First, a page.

How to prepare for a no-deal Brexit
Research from the British Chambers of Commerce shows a high number of UK firms aren’t ready for a no deal Brexit.
I went to a very informative and useful workshop yesterday run by the DTI. If you export or import from the EU and haven’t had the time, head-space or inclination to think about this, here’s what you need to do.
Find out what your EORI number is. If you didn’t register for one and you’re VAT registered HMRC will have given you one – it looks very similar to your VAT number. If you’re not VAT registered you’ll need to self-register with HMRC to get your EORI number. You can do that here https://www.gov.uk/eori At the moment we don’t have to make export declarations when we send goods to the EU. In a no-deal Brexit scenario every consignment going to the EU will need an export declaration (like for goods going outside the EU at the moment) and your freight forwarder will need your EORI number.
Incoterms. These are key elements of international contracts of sale. They tell the parties what to do with respect to carriage of the goods from buyer to seller, and export & import clearance. They also explain the division of costs and risks between the parties. Check what Incoterms you are using to import/export from and to the EU at the moment or you might get caught out. If, for example, you are currently exporting to your customers under DDP (Delivered Duty Paid) then the cost of selling to your customers in the EU will increase by whatever percent tariff the EU decide to apply to your goods as you will be responsible for paying the duty. Your local Chamber of Commerce will be able to give you more information. https://www.britishchambers.org.uk/
Find out the Commodity Code for your products. This is an 8 (exports) or 10 (imports) digit number that will determine the level of duty that the EU may impose on your goods after a no-deal Brexit so it’s important to get it right. If you don’t know your commodity code you can find out here https://www.gov.uk/trade-tariff . Once you have that you can go here to check what duty the EU may apply to your products under WTO rules if we leave without a deal and become a third country.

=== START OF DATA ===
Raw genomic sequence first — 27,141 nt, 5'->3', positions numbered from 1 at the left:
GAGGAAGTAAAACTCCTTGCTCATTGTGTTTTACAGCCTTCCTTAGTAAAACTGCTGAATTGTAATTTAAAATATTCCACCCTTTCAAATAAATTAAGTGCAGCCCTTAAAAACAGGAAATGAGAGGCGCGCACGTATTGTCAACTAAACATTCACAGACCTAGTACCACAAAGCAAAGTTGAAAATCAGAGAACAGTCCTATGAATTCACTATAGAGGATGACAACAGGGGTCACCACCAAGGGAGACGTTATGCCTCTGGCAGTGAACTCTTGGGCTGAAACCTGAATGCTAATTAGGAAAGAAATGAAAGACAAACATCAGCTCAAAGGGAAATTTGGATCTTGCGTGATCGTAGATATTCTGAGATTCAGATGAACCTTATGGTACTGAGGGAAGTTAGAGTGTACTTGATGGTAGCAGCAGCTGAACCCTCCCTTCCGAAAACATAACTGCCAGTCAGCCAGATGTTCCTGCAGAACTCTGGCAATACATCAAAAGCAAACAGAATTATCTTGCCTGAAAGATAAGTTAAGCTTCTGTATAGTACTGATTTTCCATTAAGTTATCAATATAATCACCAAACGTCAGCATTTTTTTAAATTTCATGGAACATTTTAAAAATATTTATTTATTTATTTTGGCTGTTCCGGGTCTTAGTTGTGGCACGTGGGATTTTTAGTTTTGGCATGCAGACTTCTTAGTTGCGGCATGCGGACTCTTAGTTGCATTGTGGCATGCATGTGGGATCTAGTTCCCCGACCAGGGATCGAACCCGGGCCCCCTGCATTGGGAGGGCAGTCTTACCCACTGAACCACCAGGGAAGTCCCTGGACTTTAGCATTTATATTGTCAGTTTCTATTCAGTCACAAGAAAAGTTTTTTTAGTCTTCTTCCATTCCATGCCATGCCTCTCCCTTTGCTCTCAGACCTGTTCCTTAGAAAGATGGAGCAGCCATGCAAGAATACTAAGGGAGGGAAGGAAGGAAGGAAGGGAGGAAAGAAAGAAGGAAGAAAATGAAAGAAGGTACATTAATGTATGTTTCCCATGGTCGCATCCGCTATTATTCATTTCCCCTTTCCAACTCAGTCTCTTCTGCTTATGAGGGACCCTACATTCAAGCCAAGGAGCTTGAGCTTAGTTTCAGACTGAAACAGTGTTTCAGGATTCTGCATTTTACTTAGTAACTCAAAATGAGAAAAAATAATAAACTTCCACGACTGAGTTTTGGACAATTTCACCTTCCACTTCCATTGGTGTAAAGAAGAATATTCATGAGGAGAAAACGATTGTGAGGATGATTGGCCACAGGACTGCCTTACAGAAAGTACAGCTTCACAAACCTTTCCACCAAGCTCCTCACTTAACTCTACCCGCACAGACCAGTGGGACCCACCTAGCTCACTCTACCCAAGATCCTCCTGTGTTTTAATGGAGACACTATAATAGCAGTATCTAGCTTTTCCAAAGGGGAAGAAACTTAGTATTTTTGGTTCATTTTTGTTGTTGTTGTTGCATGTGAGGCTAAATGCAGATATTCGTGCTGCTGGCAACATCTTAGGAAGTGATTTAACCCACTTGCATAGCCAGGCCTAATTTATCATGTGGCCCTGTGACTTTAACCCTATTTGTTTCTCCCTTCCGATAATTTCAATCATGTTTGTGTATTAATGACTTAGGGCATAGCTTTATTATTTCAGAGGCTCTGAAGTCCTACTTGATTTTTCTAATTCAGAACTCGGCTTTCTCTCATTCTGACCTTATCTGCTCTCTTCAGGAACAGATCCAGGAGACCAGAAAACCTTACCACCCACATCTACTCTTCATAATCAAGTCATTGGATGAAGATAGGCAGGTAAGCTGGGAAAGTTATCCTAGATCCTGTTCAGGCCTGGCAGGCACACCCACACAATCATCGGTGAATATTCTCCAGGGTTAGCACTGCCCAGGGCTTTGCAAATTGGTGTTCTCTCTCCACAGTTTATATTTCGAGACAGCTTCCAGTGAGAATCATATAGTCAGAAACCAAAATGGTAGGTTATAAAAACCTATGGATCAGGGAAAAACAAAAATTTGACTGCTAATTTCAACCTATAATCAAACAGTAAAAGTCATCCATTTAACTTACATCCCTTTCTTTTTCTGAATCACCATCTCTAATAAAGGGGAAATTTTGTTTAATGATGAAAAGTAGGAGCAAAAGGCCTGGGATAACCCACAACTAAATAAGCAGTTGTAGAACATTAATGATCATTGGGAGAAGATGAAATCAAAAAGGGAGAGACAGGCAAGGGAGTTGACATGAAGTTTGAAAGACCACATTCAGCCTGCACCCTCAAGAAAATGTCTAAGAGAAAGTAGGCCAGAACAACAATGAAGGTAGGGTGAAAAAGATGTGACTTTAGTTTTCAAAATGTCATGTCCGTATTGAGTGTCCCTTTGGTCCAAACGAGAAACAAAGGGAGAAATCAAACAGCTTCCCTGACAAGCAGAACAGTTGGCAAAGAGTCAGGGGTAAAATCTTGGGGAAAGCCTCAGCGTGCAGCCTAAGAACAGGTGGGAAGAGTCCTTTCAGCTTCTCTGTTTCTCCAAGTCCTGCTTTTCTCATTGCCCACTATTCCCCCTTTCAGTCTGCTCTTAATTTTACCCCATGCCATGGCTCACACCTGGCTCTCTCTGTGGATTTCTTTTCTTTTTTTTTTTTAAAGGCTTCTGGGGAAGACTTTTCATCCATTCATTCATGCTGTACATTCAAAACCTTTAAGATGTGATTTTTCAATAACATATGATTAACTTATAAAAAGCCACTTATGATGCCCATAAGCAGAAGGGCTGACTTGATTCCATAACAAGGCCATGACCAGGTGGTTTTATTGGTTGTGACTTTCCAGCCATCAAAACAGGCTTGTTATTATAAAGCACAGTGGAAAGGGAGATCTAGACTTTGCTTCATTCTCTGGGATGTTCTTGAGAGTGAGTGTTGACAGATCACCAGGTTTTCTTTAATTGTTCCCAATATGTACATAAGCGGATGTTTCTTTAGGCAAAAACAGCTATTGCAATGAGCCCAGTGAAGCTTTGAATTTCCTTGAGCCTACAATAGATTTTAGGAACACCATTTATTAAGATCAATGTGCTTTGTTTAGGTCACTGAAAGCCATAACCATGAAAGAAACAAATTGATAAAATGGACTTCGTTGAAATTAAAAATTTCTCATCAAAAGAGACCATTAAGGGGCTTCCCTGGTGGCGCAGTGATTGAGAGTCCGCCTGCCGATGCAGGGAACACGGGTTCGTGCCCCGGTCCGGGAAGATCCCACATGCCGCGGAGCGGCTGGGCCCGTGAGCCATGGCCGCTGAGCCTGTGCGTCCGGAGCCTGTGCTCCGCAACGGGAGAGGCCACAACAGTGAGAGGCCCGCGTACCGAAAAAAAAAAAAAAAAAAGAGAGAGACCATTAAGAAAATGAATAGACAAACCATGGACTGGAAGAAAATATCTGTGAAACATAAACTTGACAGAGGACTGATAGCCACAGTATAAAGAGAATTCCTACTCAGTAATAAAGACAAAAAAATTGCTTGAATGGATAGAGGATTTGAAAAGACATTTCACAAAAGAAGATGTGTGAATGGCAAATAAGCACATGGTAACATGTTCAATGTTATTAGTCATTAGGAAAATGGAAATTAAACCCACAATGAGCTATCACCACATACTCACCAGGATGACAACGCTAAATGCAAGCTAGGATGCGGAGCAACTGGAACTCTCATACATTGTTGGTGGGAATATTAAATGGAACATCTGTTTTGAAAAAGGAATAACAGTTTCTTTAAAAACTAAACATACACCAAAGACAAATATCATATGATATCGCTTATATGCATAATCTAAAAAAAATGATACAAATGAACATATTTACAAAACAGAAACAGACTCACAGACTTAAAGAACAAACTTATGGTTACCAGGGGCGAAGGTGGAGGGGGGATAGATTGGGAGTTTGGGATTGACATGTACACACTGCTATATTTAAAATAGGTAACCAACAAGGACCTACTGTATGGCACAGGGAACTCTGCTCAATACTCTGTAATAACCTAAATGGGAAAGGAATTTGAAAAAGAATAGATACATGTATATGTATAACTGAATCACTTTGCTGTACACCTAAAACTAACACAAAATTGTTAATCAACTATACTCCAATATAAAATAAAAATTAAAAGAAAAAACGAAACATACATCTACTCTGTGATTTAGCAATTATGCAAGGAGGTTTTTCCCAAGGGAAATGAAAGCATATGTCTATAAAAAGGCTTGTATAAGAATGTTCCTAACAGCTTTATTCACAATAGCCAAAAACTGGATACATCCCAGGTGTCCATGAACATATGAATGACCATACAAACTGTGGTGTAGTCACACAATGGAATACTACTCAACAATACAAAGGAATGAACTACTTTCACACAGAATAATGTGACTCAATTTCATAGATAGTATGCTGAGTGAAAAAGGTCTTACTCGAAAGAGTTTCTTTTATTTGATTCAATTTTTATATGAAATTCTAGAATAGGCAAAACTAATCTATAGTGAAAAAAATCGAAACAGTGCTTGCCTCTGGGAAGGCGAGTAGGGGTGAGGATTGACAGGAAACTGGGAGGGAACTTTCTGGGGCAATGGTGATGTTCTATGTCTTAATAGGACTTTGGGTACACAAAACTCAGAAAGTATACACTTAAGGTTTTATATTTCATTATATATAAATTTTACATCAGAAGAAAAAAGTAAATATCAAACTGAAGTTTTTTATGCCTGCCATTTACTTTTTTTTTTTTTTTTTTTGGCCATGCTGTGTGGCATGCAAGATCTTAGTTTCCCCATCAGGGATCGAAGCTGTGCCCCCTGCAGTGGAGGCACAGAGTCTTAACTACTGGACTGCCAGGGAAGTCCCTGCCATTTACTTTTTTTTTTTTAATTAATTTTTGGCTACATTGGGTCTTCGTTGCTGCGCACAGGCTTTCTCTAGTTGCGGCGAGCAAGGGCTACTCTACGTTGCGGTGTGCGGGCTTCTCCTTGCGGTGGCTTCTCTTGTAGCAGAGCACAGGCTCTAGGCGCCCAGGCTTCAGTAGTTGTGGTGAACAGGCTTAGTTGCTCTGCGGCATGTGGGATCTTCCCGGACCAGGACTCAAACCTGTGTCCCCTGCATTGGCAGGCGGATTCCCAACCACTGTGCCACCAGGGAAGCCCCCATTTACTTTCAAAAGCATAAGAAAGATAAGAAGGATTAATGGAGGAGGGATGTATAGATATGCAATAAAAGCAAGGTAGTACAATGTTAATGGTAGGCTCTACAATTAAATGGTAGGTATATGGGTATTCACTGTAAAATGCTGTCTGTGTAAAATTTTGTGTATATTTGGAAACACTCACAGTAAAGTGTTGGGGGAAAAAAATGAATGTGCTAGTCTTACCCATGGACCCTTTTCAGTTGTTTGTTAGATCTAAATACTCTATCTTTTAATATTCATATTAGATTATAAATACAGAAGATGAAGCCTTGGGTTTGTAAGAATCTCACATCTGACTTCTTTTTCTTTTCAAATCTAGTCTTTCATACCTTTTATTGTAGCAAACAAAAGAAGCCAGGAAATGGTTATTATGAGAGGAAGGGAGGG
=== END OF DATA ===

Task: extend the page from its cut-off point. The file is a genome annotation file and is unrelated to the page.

If you’re importing from the EU it’s a good idea to register for Transitional Simplified Procedures (TSP). Traders registered for TSP will not need to make full customs declarations at the border and will be able to defer paying their customs duties.
To be eligible, traders must:
- Be established in the UK
- Have the intention to import goods into the UK from the EU
- Have an Economic Operator Registration Identification (EORI) number
You will still have to make a complete declaration but you have until the 4th working day of the following month to do so. You can register for TSP here.
Talk to your freight-forwarder about what they need from you to ensure your goods continue to move smoothly between the UK and the EU. They may need a Letter of Empowerment to make customs declarations on your behalf and it is worth investigating whether it is worth setting up your own Duty Deferment Account or if it will be more economical to pay the charges to use your freight-forwarders. A Deferment Account is effectively a direct debit mandate that allows HMRC to take a monthly payment of duties 15 days after supplementary declaration is made. Guarantees are required in order to defer duty to make monthly payments.
This is not a comprehensive list but it’s a good start and there is a questionnaire you can complete to give you information relevant to your particular situation here www.gov.uk/brexit
If you currently complete your own customs declarations or you want to train your staff to do so there is £16m of funding available, you can find out more here https://www.gov.uk/guidance/grants-for-businesses-that-complete-customs-declarations
Finally, don’t forget that the world is a big place and many economies outside the EU are growing much faster – this could be a good opportunity to broaden your horizons!
Lucinda O’Reilly, Exports & Marketing Director is an integral part of the team that has grown Ecotile Flooring in to the successful manufacturing business it is today. Over the last 20 years she has successfully employed her skills in sales and marketing to ensure Ecotile Flooring is recognised as the market leading manufacturer of PVC interlocking floor tiles. Lucinda’s love of travel means the Ecotile brand is dominant all over Europe, North America, the Middle East, Asia and India.
To ensure compliance with export regulations Lucinda has gained accreditations from the Chamber of Commerce in Incoterms & Export Licence Controls and Export Procedures & Documentation and has completed the Institute of Export course on Incoterms 2020. She is a member of the Institute of Export, was a finalist in the Natwest Open to Export competition in 2018 and was instrumental in Ecotile Flooring winning a Queen’s Enterprise for International Trade in 2017. Lucinda has recently been interviewed by BBC News and Channel 4 News for her insights on Brexit and is an Export Champion for the Department for International Trade.